Students recognized for accomplishments and service at Class Day

June 1, 2015 noon

Members of Princeton University's Class of 2015 gathered in the University Chapel Monday, June 1, to celebrate the conclusion of their undergraduate careers in a Class Day ceremony honoring their achievements and leadership.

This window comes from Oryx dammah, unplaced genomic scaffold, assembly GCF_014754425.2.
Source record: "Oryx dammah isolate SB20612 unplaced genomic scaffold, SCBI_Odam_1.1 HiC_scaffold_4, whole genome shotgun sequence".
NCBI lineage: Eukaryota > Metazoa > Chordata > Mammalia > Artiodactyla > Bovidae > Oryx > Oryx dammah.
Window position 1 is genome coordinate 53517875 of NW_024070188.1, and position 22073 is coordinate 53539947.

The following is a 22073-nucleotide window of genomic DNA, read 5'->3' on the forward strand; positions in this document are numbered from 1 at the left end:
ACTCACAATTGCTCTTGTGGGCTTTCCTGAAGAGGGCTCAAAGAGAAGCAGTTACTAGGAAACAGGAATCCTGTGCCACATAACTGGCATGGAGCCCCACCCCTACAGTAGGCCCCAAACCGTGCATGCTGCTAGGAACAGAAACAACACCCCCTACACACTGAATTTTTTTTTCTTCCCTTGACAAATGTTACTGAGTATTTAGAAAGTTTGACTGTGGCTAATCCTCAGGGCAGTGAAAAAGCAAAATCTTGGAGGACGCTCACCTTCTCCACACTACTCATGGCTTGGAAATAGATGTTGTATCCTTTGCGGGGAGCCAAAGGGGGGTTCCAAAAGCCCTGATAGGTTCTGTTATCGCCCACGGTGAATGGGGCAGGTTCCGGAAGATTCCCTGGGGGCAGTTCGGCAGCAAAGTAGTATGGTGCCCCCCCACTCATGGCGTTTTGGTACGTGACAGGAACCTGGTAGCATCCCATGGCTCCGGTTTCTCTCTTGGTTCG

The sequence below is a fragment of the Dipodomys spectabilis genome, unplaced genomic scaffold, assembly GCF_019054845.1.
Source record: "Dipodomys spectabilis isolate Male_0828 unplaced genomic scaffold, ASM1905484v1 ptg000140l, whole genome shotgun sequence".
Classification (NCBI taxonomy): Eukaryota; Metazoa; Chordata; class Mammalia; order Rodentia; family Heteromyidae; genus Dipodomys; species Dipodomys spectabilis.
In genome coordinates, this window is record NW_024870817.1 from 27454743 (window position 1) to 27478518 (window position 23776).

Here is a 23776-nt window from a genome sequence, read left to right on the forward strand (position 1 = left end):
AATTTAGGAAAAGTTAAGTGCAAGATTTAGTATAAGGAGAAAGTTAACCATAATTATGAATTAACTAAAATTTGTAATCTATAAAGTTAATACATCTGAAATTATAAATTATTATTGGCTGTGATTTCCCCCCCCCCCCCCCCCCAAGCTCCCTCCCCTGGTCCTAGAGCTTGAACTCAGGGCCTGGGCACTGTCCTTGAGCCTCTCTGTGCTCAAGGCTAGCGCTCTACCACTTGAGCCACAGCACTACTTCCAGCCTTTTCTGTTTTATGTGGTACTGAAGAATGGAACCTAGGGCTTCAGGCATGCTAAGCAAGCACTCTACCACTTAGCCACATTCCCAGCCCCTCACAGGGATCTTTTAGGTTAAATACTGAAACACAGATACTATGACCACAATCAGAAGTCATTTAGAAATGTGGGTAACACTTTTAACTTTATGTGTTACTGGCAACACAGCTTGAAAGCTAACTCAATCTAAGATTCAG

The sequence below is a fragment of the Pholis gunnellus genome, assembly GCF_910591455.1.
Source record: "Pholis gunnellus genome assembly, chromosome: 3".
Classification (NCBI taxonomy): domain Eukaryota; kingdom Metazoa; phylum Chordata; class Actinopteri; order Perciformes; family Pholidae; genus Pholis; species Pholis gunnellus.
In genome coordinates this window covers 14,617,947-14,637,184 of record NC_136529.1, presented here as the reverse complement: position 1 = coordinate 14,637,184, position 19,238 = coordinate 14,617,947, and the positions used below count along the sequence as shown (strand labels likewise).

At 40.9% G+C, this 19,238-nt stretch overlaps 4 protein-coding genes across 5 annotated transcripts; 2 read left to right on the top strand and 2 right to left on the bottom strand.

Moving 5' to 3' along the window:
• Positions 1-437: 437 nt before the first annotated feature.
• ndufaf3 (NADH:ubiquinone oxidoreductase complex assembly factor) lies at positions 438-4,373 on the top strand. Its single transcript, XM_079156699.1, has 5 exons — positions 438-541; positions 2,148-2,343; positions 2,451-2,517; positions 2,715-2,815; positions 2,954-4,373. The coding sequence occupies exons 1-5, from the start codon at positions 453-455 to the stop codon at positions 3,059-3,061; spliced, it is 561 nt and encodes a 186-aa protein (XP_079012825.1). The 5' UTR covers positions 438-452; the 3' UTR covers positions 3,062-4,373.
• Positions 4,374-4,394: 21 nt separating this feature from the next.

The Allen Macy Dulles '51 Award was presented to Laura Harder of Shanghai. The award is given to a senior whose activities while at Princeton best represent or exemplify the University's informal motto, "Princeton in the nation's service and in the service of all nations." Harder is a major in the Woodrow Wilson School of Public and International Affairs. She has served for two years as chair of the Student Volunteers Council, overseeing more than 40 service projects. In addition, she is one of two students appointed to the University's Service and Civic Engagement Self-Study task force. Harder started the Prison Electives Project, designing and teaching a course on poetry and public speaking for 15 inmates. She also trained other student volunteer teachers in the program. Harder also was a co-founder of the "Ban the Box" student initiative. She was a site director, and then program director, of the Let's Get Ready SAT prep course for first-generation, low-income high school students. The weekly service project engaged more than 40 of her Princeton peers who taught and mentored high school juniors from several underserved local schools. She has also held several summer public service internships and has participated in a variety of other service projects.